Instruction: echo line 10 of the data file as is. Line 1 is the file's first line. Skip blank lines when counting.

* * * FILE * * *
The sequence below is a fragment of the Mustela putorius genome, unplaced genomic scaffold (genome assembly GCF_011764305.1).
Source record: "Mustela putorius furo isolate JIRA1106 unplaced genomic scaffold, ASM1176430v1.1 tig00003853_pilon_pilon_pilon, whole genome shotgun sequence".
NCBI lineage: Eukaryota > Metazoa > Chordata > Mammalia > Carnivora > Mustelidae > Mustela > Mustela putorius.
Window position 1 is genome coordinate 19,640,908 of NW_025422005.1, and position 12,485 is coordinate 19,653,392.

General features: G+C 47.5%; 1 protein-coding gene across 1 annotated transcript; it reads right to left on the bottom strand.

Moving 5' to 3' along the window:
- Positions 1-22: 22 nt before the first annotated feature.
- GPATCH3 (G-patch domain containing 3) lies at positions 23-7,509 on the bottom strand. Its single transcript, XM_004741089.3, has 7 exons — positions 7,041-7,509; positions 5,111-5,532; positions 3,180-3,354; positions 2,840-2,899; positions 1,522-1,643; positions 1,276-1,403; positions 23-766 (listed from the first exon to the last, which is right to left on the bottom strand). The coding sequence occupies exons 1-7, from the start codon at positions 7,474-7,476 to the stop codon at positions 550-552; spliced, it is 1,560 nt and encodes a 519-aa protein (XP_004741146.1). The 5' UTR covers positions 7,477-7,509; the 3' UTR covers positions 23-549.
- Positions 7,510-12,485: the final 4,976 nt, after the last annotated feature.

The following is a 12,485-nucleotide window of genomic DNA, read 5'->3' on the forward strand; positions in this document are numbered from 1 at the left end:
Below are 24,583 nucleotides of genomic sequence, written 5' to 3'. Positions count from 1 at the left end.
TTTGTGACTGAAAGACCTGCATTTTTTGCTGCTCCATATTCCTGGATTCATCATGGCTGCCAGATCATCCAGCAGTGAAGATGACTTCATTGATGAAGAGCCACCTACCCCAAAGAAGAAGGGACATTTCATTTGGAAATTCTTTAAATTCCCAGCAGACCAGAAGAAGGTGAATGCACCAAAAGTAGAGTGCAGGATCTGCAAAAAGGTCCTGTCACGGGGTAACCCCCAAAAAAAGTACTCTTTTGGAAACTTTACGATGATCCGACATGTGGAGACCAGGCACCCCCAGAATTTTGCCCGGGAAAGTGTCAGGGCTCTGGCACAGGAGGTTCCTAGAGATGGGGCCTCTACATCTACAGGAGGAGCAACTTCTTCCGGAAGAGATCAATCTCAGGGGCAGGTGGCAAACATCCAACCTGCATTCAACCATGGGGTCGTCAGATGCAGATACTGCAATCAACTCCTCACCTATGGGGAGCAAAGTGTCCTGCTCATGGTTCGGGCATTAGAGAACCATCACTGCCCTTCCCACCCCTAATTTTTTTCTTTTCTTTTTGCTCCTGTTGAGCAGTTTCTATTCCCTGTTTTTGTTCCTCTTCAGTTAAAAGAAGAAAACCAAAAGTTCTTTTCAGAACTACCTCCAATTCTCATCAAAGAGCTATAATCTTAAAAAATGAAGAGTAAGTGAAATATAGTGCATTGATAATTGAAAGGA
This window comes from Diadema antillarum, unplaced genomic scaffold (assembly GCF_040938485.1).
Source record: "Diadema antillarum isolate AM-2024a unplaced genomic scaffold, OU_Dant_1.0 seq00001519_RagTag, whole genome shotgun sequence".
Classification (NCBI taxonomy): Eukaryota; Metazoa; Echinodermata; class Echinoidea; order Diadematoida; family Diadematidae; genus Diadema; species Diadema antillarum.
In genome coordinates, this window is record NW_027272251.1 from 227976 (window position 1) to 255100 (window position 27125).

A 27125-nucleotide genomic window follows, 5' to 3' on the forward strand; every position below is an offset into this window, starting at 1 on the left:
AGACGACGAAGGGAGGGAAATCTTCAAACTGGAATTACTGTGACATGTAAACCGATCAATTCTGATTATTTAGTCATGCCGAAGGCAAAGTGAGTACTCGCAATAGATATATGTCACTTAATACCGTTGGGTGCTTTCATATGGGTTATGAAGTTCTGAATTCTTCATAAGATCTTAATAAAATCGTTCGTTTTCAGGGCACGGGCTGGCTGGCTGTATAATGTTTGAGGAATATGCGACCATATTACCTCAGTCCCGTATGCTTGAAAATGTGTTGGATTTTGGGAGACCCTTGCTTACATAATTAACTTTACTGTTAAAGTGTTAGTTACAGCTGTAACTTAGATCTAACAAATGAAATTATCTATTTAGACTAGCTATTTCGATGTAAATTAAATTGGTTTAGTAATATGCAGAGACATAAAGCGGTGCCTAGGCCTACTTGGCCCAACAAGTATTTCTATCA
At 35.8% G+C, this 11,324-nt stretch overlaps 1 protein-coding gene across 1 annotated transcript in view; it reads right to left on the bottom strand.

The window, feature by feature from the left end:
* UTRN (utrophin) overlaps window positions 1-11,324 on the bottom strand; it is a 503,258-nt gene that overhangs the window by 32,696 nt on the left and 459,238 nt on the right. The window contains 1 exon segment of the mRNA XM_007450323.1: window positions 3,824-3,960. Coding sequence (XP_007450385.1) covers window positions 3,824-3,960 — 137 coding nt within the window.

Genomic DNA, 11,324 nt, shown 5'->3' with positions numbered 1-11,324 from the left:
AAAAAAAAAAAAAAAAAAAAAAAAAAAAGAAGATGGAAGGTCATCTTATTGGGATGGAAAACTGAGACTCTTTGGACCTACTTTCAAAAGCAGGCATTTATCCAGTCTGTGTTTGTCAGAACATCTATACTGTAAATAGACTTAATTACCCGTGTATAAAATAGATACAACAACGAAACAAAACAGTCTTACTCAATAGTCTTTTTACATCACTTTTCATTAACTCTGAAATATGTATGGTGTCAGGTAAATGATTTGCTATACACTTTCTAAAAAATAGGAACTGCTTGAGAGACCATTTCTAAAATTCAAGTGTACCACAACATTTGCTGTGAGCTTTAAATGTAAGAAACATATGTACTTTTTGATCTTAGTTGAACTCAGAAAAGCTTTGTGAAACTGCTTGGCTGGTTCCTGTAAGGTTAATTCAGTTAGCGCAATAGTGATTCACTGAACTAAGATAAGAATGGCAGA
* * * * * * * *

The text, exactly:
The following is a 12,485-nucleotide window of genomic DNA, read 5'->3' on the forward strand; positions in this document are numbered from 1 at the left end: